Review: Barah baras baad, Khiladi ka number aa gaya. Bollywood’s original Khiladi is back from self-imposed exile; still with a heart of gold, the pride of a true-blooded Singh and mighty-muscles of steel. And of course, a truck-load of even more Singhs – welcome the players. But before we lose count, let’s ‘count’ the global Singhs – each of them with a Number for a name. To start with, Bahattar (read: 72) Singh, aka Khiladi bhaiyya ( Akshay Kumar), his father Sattar Singh ( Raj Babbar) with his Canadian wife and African mother. Add on Ikhattar Singh ( Mukesh Rishi) and his Chinese wife. Just in case you realize number 73 is missing, keep guessing.
The Singhs are a family of proud con-cops (partly for a cause), and while 72 Singh can single-handedly thrash thugs at supersonic speed, he believes in driving women around in what he calls a mardon ki sawaari – a vibrantly colourful truck – on date nights. No wonder, matrimonial rejects are aplenty (everyone wants a sawaari in a Ferrari, you see) and Khiladi bhaiyya is left ‘lonely-lonely’, with little or no action in his love life. Enter Mansukh Desai (Himesh) a wedding-fixer, who takes on the challenge of finding a girl to match his machismo. And he finds one in the feisty Indu Tendulkar (Asin) – Mumbai’s wanted don, TT’s (Mithun) sister. Well, she turns out to be nothing short of a psycho baiko, in love with a part-time-prisoner called Azad.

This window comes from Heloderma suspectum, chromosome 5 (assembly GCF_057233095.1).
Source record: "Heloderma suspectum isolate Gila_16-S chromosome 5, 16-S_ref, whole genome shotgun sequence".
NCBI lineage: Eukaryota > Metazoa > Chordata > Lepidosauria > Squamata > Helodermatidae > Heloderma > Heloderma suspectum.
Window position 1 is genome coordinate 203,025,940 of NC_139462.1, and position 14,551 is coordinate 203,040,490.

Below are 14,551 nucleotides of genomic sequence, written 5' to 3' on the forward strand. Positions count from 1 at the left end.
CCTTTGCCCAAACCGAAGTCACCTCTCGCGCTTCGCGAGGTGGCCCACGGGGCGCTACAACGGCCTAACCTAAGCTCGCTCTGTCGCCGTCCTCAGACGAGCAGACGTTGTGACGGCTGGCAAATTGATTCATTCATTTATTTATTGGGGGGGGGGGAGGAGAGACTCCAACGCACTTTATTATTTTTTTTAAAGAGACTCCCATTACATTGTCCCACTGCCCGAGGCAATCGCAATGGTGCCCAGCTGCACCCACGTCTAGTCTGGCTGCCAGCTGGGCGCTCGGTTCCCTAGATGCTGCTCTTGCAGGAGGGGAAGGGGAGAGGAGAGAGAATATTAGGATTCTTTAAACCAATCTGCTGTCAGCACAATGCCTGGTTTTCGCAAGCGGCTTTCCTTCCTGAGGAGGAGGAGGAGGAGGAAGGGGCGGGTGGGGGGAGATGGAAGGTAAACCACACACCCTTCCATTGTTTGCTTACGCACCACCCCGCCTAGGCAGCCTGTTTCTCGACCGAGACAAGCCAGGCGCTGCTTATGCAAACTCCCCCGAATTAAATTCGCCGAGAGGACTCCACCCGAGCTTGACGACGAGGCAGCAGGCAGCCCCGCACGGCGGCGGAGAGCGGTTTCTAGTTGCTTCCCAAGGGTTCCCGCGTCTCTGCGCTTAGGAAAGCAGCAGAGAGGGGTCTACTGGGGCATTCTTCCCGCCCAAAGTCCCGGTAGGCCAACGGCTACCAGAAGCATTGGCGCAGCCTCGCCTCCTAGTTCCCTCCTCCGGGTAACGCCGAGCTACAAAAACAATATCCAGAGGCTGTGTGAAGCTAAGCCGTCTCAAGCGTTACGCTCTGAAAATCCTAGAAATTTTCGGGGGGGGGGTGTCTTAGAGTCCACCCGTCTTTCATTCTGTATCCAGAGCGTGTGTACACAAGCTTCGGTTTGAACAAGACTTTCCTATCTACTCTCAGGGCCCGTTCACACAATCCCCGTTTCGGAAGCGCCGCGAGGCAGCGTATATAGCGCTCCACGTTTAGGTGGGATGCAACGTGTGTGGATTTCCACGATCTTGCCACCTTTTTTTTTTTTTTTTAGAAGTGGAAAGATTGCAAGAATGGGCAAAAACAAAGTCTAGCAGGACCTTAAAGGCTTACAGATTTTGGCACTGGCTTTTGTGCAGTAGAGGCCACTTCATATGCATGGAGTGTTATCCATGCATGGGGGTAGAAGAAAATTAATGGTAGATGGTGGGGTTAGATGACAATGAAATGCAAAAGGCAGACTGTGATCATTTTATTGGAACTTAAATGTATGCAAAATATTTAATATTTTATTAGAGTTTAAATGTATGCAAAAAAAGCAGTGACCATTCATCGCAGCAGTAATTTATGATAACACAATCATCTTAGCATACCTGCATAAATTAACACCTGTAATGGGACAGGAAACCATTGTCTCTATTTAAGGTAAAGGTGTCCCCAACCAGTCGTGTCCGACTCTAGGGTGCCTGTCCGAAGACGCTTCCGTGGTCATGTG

Akshay is in his top-form, his punches are as power-packed as his one-liners. With kurtas as colourful as his character, nonchalant charm and playful references to recent hits (Rowdy Rathore, Housefull 2, Singham), he proves to be sabse bada khiladi, yet again.
Asin has, without a doubt, looked her best in this film. As Ms. Khiladi, she’s pulled out a few guns, stepped on the gas (crashing and speeding up cars) and romanced her balma. Mithun, dons the role of goonda, but with his funny liners, he leaves us with a lot of laughs. Himesh is decent as a caricature-ish Gujju boy.
Debutant director Ashish R Mohan’s masala potboiler style is unmistakably reminiscent of his guru, Rohit Shetty’s films. There are flying cars, flying bodies, flying fists and a flying Singh too. He shows flair for comedy, but for a film titled Khiladi‘, it lacks hard-core action, heat and the adrenalin rush that is synonymous with Akshay’s Khiladi series (maybe intentionally). With a feel of hip-hop, rap, rock and our good ‘ol Burmanda, Himesh’s music pumps life and energy into the story.
For those looking for some logic-less laughtime, groovy tunes topped with some todh-podh – this one could bring some action to your weekend.
Story: Akela hai Mr. Khiladi, Ms. Khiladi chahiye. It’s that simple, really.